DevX Home    Today's Headlines   Articles Archive   Tip Bank   Forums   

Results 1 to 3 of 3

Thread: #ifdef

  1. #1
    foolguy Guest

    #ifdef


    what is this for

    #define DEBUG
    //...
    #ifdef DEBUG
    //...
    #endif

    can someone give me some example?

  2. #2
    Christopher Thomas McGinlay Guest

    Re: #ifdef

    foolguy wrote:

    > what is this for
    >
    > #define DEBUG
    > //...
    > #ifdef DEBUG
    > //...
    > #endif
    >
    > can someone give me some example?


    Hi,

    It is for conditional compilation - if you are in 'debug mode' (have
    defined DEBUG) then the compiler will compile code between the #ifdef
    and #endif directives. Otherwise the compiler will ignore it (usually
    for compiling in release mode).

    I don't know much about its merits and demerits, perhaps others here can
    comment?

    Chris

    --
    Ascent Software Limited Registered in Scotland: SC201671
    ascent@zetnet.co.uk Bank Of Scotland Buildings
    01950 422 431 Lerwick, Shetland, ZE1 0EB


  3. #3
    Danny Kalev Guest

    Re: #ifdef



    Christopher Thomas McGinlay wrote:
    >
    > foolguy wrote:
    >
    > > what is this for
    > >
    > > #define DEBUG
    > > //...
    > > #ifdef DEBUG
    > > //...
    > > #endif
    > >
    > > can someone give me some example?

    >
    > Hi,
    >
    > It is for conditional compilation - if you are in 'debug mode' (have
    > defined DEBUG) then the compiler will compile code between the #ifdef
    > and #endif directives. Otherwise the compiler will ignore it (usually
    > for compiling in release mode).
    >
    > I don't know much about its merits and demerits, perhaps others here can
    > comment?


    yes, some of use don't use decent debuggers, either because they're too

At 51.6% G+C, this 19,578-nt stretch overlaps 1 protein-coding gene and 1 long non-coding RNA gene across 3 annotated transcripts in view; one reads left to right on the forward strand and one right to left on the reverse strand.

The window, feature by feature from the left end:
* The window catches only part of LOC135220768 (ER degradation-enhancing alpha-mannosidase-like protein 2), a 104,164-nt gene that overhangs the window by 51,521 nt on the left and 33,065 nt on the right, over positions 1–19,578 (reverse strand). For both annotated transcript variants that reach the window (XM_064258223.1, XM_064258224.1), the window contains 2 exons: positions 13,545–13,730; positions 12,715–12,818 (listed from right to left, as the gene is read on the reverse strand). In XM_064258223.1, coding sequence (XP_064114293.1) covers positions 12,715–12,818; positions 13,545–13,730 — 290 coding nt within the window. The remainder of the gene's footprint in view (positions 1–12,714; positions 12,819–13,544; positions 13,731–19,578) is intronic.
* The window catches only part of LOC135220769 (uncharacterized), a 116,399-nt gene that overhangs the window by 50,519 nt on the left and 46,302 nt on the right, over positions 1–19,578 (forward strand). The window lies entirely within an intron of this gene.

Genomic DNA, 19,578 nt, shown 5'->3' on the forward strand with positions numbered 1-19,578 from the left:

expensive and buggy, or because they simply don't exist (this is a
    common scenario in the embedded system realm, for instance) so instead
    of using the debugger's "step" command and see the program's flow of
    execution, one might put a printf() statement in a code block that is
    conditionally compiled -- in the debug version, you will see the output,
    say, "now calling function myfunc...", but not in release mode. If
    you're looking for a more realistic example, consider the assert() macro
    which is based on this very technique.

    Danny
    >
    > Chris
    >
    > --
    > Ascent Software Limited Registered in Scotland: SC201671
    > ascent@zetnet.co.uk Bank Of Scotland Buildings
    > 01950 422 431 Lerwick, Shetland, ZE1 0EB


Posting Permissions

  • You may not post new threads
  • You may not post replies
  • You may not post attachments
  • You may not edit your posts
  •  
HTML5 Development Center
 
 
FAQ
Latest Articles
Java
.NET
XML
Database
Enterprise
Questions? Contact us.
C++
Web Development
Wireless
Latest Tips
Open Source


   Development Centers

   -- Android Development Center
   -- Cloud Development Project Center
   -- HTML5 Development Center
   -- Windows Mobile Development Center